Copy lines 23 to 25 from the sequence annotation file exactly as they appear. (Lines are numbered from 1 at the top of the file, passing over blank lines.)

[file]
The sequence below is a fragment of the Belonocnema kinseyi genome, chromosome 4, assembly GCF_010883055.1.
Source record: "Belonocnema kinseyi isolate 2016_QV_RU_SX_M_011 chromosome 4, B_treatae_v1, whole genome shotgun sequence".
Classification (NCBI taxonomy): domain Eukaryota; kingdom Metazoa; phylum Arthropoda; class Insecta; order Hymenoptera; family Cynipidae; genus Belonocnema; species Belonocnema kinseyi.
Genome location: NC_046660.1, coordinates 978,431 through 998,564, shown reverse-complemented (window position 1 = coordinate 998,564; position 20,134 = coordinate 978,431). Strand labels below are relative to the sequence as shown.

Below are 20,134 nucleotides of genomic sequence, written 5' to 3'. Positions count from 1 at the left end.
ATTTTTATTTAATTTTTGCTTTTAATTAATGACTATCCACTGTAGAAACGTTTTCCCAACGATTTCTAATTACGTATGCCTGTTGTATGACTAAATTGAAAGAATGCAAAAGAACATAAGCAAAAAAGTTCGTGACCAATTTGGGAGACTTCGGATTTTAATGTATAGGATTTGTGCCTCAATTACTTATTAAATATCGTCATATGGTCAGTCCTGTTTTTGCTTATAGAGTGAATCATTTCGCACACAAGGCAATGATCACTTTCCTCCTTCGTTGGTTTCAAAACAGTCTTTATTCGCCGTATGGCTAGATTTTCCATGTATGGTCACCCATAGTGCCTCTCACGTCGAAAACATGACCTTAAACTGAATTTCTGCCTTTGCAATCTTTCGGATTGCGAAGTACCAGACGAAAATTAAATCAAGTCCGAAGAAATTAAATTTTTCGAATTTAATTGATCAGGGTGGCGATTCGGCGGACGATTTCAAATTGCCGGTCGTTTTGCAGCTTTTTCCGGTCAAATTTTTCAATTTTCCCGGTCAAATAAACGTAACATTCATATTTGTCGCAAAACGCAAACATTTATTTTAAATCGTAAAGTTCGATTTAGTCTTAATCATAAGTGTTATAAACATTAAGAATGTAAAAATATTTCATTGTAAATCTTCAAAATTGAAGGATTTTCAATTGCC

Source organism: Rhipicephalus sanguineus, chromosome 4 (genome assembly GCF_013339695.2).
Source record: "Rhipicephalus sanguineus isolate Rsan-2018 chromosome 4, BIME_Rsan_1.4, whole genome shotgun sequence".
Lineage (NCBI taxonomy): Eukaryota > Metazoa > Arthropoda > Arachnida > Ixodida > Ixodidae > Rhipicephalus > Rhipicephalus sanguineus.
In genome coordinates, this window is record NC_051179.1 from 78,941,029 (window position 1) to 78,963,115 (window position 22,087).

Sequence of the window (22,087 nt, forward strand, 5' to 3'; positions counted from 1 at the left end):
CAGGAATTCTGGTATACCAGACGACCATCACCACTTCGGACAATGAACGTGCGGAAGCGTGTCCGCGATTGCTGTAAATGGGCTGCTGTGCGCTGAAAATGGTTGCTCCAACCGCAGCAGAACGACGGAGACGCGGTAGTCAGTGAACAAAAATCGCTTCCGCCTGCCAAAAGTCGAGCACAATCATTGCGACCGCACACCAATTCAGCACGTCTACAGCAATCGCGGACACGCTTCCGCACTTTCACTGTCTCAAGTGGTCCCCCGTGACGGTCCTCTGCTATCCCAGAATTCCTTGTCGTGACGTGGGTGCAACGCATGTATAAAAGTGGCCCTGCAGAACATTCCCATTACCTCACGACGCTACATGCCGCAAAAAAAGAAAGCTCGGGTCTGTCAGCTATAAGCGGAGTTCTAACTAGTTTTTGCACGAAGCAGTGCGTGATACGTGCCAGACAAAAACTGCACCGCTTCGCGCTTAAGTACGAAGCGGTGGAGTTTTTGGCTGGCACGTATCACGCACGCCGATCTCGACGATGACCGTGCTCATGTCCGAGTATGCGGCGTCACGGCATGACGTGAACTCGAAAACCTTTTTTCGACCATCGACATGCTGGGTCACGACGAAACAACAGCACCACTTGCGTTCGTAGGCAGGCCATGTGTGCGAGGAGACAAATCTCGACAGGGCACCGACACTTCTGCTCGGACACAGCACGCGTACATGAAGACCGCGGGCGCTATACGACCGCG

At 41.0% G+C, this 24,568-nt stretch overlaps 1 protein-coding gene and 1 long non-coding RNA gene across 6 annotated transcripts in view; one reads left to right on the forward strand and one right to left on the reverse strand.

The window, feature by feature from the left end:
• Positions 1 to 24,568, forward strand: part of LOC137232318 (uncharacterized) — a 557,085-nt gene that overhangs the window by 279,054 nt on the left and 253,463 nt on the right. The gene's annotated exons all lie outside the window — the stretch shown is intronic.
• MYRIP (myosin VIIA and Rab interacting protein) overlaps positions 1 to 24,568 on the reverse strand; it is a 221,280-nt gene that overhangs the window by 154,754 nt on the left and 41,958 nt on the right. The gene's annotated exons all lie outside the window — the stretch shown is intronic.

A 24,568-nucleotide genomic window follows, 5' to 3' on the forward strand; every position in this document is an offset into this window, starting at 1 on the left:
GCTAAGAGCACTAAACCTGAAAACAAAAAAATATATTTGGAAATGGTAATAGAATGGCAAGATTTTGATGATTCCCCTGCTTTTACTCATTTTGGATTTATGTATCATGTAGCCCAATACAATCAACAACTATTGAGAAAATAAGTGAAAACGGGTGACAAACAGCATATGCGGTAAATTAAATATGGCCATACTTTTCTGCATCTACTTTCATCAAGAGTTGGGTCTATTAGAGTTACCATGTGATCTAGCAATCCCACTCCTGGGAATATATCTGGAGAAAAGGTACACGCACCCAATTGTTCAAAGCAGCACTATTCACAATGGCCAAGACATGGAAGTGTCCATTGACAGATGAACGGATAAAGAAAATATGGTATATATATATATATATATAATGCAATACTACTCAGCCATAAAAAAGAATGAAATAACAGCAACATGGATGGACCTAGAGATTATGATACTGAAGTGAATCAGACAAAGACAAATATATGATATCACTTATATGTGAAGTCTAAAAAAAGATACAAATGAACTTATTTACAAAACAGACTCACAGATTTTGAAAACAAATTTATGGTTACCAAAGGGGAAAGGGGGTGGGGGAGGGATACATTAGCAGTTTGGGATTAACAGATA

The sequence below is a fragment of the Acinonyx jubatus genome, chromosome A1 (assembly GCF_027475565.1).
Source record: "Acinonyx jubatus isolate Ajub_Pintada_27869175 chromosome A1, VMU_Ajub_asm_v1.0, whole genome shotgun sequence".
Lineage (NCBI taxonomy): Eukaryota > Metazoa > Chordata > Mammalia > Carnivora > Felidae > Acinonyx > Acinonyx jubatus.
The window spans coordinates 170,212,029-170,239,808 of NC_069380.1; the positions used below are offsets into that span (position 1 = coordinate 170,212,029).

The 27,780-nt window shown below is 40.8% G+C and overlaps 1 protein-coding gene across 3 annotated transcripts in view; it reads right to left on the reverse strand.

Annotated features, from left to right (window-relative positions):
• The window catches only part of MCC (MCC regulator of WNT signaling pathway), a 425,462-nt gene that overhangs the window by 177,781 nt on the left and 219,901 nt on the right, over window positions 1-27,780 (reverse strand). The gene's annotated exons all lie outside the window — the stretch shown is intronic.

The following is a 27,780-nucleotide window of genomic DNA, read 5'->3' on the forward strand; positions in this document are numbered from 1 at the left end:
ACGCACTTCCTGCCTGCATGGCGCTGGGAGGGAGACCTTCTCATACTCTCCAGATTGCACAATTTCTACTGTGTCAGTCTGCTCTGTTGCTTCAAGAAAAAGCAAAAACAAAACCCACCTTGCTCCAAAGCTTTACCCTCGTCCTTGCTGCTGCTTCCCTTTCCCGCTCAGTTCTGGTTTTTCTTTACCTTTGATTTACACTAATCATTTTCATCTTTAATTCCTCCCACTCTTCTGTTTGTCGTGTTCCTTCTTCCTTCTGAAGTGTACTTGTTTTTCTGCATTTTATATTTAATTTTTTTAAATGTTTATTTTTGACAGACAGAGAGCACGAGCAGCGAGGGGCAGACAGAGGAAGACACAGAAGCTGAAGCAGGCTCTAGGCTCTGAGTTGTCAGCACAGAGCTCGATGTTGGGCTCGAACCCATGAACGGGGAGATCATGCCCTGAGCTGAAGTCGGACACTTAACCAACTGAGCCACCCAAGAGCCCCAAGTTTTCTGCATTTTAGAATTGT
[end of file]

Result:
The 27,780-nt window shown below is 40.8% G+C and overlaps 1 protein-coding gene across 3 annotated transcripts in view; it reads right to left on the reverse strand.

Annotated features, from left to right (window-relative positions):
• The window catches only part of MCC (MCC regulator of WNT signaling pathway), a 425,462-nt gene that overhangs the window by 177,781 nt on the left and 219,901 nt on the right, over window positions 1-27,780 (reverse strand). The gene's annotated exons all lie outside the window — the stretch shown is intronic.